What solution should be chosen to absorb the oxygen? Sodium pyrosulfite produces fairly consistent results within a reasonable length of time. Solutions of tin(II) ions are difficult to prepare; they absorb oxygen well when the oxygen concentration of the air is high, but tend to react slowly and unreliably as the concentration of oxygen becomes low. Iron(II) sulfate solutions react slowly at low pH, and at higher pH they may leave rusty deposits in glassware.


A large excess of sodium pyrosulfite should be used. Oxygen is being absorbed at the air-liquid interfaces, the two menisci. A large excess of solute should reduce the slowing of the reaction caused by depletion of pyrosulfite reagent and accumulation of reaction products at the interfaces. Assuming a bubble size of 0.700 mL, then the content of oxygen should be a little over 0.140 mL, which represents approx 6 micromoles of oxygen gas. This amount would be absorbed by the same amount of pyrosulfite ions. This amount would be contained by about 6 microlitres of 1.0M solution. About 0.60 mL of 1.0M sodium pyrosulfite represents, therefore, an excess of approximately one hundredfold.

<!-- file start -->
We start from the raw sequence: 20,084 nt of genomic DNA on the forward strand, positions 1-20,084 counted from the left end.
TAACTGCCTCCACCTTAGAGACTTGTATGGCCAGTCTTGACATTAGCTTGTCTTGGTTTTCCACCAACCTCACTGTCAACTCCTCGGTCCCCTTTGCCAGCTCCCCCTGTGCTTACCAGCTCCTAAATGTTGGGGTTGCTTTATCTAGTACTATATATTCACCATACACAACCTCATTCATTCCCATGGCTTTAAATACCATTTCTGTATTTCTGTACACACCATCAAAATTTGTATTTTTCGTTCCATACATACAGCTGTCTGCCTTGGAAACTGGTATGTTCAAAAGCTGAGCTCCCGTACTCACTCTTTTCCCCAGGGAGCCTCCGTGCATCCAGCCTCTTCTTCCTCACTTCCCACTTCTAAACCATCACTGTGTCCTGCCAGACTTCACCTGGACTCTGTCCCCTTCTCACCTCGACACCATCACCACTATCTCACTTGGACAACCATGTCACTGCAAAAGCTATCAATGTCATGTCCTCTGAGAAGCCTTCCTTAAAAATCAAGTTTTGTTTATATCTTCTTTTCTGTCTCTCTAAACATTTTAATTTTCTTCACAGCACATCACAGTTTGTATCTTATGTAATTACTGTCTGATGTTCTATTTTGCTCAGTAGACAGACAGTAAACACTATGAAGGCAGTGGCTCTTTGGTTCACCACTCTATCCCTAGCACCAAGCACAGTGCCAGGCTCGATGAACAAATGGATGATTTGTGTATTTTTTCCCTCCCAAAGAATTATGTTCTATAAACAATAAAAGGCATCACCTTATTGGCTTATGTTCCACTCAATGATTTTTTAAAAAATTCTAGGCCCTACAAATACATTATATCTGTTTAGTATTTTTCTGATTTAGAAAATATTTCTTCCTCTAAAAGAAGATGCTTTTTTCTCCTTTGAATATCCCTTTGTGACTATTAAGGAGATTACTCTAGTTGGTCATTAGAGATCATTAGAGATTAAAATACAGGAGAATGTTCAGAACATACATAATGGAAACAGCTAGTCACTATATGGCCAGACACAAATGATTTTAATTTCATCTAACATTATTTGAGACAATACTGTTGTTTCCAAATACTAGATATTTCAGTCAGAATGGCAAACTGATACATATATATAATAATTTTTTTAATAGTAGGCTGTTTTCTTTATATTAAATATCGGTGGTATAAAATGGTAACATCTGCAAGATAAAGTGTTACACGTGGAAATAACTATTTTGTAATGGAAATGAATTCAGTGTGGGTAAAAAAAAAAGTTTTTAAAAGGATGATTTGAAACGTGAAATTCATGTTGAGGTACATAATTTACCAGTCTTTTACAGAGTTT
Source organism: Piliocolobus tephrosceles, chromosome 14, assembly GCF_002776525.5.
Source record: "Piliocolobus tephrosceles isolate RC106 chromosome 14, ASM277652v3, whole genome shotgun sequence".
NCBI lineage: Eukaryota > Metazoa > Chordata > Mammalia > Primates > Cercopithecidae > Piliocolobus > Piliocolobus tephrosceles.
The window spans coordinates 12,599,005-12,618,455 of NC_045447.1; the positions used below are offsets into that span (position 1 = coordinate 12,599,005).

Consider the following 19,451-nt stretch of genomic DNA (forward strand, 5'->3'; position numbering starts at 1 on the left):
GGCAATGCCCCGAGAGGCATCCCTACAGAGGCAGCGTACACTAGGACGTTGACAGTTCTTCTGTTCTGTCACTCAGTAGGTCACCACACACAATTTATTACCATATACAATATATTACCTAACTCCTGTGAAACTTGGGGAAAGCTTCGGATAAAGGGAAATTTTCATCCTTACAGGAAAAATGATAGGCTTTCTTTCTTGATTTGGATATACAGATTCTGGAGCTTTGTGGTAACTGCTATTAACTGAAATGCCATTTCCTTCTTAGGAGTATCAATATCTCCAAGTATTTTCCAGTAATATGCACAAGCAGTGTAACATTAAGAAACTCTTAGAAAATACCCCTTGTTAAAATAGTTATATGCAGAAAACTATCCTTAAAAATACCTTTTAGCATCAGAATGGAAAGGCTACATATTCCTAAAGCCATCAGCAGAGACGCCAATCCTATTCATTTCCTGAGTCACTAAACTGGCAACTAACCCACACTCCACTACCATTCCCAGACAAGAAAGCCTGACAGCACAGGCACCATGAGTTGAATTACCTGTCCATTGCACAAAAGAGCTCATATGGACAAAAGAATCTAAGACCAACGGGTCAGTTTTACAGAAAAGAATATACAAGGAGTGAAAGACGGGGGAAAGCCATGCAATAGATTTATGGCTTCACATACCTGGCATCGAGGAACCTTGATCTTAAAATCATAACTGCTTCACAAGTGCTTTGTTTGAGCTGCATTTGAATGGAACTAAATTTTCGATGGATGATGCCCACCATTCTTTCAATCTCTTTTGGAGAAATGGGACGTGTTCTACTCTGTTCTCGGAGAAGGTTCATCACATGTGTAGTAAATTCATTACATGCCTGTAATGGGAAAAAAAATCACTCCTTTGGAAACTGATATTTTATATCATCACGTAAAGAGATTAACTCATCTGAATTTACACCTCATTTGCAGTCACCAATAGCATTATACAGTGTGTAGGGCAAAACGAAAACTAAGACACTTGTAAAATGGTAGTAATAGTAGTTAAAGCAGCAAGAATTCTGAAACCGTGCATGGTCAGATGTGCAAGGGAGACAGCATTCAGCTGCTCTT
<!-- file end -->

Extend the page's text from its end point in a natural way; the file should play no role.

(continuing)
The volume of a gas changes with temperature, so it is necessary that temperature be recorded as well as volume. It will be assumed that the temperature of air in the bubble is the same as the temperature of surrounding air. The recorded gas volumes can be corrected for temperature, so that the initial and final volumes of gas in the bubble will be at equal temperatures. A thermometer that can read to 0.1 degrees C should be used.